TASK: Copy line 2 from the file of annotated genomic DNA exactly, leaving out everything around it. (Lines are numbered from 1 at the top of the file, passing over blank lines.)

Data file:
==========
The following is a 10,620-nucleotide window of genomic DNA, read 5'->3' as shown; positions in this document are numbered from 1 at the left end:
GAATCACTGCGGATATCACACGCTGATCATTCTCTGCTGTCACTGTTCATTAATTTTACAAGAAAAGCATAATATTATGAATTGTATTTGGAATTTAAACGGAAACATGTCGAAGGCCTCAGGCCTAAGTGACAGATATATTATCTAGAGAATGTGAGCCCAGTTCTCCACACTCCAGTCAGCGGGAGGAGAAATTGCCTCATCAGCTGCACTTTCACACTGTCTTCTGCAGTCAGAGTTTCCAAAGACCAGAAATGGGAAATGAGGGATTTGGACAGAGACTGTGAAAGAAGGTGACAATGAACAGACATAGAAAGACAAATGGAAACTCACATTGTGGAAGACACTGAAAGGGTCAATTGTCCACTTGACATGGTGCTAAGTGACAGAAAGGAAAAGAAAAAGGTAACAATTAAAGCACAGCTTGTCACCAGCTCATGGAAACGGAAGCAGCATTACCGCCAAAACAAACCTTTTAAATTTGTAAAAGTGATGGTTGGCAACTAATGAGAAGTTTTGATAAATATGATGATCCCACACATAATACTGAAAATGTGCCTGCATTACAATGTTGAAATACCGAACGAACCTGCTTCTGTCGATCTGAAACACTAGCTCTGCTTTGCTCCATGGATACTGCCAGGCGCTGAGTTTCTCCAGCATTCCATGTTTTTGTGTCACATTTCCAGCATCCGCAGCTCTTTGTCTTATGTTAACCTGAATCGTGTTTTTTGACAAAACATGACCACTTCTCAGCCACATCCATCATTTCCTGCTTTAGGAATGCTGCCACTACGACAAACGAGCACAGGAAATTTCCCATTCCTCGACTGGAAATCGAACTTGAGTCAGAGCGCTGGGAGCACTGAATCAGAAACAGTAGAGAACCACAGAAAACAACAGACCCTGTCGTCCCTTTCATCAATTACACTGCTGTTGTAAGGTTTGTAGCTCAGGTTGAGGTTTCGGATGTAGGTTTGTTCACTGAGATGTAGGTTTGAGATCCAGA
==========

GAATCACTGCGGATATCACACGCTGATCATTCTCTGCTGTCACTGTTCATTAATTTTACAAGAAAAGCATAATATTATGAATTGTATTTGGAATTTAAACGGAAACATGTCGAAGGCCTCAGGCCTAAGTGACAGATATATTATCTAGAGAATGTGAGCCCAGTTCTCCACACTCCAGTCAGCGGGAGGAGAAATTGCCTCATCAGCTGCACTTTCACACTGTCTTCTGCAGTCAGAGTTTCCAAAGACCAGAAATGGGAAATGAGGGATTTGGACAGAGACTGTGAAAGAAGGTGACAATGAACAGACATAGAAAGACAAATGGAAACTCACATTGTGGAAGACACTGAAAGGGTCAATTGTCCACTTGACATGGTGCTAAGTGACAGAAAGGAAAAGAAAAAGGTAACAATTAAAGCACAGCTTGTCACCAGCTCATGGAAACGGAAGCAGCATTACCGCCAAAACAAACCTTTTAAATTTGTAAAAGTGATGGTTGGCAACTAATGAGAAGTTTTGATAAATATGATGATCCCACACATAATACTGAAAATGTGCCTGCATTACAATGTTGAAATACCGAACGAACCTGCTTCTGTCGATCTGAAACACTAGCTCTGCTTTGCTCCATGGATACTGCCAGGCGCTGAGTTTCTCCAGCATTCCATGTTTTTGTGTCACATTTCCAGCATCCGCAGCTCTTTGTCTTATGTTAACCTGAATCGTGTTTTTTGACAAAACATGACCACTTCTCAGCCACATCCATCATTTCCTGCTTTAGGAATGCTGCCACTACGACAAACGAGCACAGGAAATTTCCCATTCCTCGACTGGAAATCGAACTTGAGTCAGAGCGCTGGGAGCACTGAATCAGAAACAGTAGAGAACCACAGAAAACAACAGACCCTGTCGTCCCTTTCATCAATTACACTGCTGTTGTAAGGTTTGTAGCTCAGGTTGAGGTTTCGGATGTAGGTTTGTTCACTGAGATGTAGGTTTGAGATCCAGA